The researchers noted that this largest-ever analysis "demonstrates that GIK infusion has no effect on any important clinical endpoint through 30 days following STEMI. However, contrary to our pre-specified hypothesis, we observed a higher rate of death and the composite of death or heart failure at 3 days in patients allocated to GIK therapy compared with control."

More information

The American Heart Association has more on heart attack treatments.



-- HealthDay News staff



SOURCE: Nov. 28, 2007, Journal of the American Medical Association


'/>"/>
Copyright©2007 ScoutNews,LLC.
All rights reserved  

Related medicine news :

1. Direct Anesthetic Infusion Helps Colorectal Cancer Patients
2. Polyanalgesic Consensus Panels New Treatment Guidelines Via Intraspinal Infusion for Severe Chronic Pain
3. Vision restoration therapy shown to improve brain activity in brain injured patients
4. HIV therapy in pregnancy-data support WHO recommendations
5. Family-based treatment more effective than supportive psychotherapy in treating bulimia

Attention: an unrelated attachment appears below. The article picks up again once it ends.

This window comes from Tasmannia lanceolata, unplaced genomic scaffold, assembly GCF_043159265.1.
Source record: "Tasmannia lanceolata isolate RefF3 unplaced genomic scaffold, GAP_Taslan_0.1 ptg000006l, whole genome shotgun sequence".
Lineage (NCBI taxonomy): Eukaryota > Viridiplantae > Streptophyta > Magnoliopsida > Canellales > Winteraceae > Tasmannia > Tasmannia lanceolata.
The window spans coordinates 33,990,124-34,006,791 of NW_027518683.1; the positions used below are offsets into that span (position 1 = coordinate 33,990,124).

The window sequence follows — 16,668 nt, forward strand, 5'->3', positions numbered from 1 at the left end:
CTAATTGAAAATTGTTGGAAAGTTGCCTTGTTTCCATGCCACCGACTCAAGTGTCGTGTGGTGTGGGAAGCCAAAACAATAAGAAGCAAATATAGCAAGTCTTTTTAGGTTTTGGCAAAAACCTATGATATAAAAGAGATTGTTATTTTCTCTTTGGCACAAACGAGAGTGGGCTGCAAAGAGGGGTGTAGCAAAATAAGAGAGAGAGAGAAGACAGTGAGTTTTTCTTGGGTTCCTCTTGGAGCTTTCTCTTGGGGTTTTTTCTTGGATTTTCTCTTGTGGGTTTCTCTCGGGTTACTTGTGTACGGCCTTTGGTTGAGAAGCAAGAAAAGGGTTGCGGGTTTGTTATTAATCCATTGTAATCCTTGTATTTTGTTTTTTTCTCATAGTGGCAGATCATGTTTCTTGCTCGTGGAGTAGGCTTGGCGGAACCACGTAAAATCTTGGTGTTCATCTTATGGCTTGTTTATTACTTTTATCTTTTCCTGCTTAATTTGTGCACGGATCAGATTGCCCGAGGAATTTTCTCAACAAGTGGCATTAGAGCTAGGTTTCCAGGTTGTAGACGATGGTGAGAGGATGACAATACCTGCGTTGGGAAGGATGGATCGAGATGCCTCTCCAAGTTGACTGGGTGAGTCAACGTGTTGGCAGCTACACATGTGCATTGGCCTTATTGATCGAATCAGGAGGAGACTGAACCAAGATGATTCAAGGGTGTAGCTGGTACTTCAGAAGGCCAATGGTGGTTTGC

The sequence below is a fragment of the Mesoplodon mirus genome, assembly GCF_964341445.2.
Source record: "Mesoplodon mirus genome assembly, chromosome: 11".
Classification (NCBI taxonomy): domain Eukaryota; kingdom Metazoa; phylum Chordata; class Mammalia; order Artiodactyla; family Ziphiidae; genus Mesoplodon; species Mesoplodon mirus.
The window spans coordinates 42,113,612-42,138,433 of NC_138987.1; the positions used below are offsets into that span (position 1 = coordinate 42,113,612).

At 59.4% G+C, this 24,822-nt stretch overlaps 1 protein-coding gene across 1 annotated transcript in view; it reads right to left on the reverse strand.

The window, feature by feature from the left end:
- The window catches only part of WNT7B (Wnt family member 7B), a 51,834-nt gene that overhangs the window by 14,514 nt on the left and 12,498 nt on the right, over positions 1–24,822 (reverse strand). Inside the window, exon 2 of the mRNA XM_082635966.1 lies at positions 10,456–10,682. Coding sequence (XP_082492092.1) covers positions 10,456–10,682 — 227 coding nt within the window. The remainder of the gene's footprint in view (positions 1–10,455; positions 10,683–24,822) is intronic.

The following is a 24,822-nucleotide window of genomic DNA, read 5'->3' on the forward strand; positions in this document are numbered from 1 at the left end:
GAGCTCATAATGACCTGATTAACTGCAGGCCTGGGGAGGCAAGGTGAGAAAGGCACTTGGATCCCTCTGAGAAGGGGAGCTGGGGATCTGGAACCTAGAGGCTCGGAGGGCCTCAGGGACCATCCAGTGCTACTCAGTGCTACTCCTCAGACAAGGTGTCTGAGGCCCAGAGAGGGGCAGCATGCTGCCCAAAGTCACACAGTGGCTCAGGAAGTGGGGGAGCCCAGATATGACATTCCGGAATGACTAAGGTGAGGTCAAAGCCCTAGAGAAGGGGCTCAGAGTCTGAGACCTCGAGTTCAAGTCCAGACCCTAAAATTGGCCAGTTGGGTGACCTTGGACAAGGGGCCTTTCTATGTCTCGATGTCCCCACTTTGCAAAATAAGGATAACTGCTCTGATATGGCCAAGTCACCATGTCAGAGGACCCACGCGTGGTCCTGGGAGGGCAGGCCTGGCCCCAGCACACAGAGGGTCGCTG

6. Trial to Test Gene Therapy for Angina in Women
7. Novel Cooling Therapy May Have Aided Injured Football Player
8. Less than one-third of women aware of landmark hormone therapy study, Stanford researcher finds
9. More than 10,000 Medicare Patients in Montana Could Be Hit by Proposed Cuts to Home Oxygen Therapy; Access to Power Wheelchairs Would Also Decrease
10. This October, the American Physical Therapy Associations National Physical Therapy Month to Focus on Nations Obesity Epidemic
11. Discovery Health CME Explores the Benefits and Risks of Aspirin in Aspirin Therapy: Maximizing the Benefits
Post Your Comments:
*Name:
*Comment:
*Email:
Related Image:
Infusion Therapy Raises Death Risk for Some Heart Patients
(Date:4/22/2017)... , ... April 22, 2017 ... ... of Eastern Pennsylvania has named PROSHRED® Security of Philadelphia its “Woman-Owned ... PROSHRED® Philadelphia specializes in providing information destruction , recycling, and ...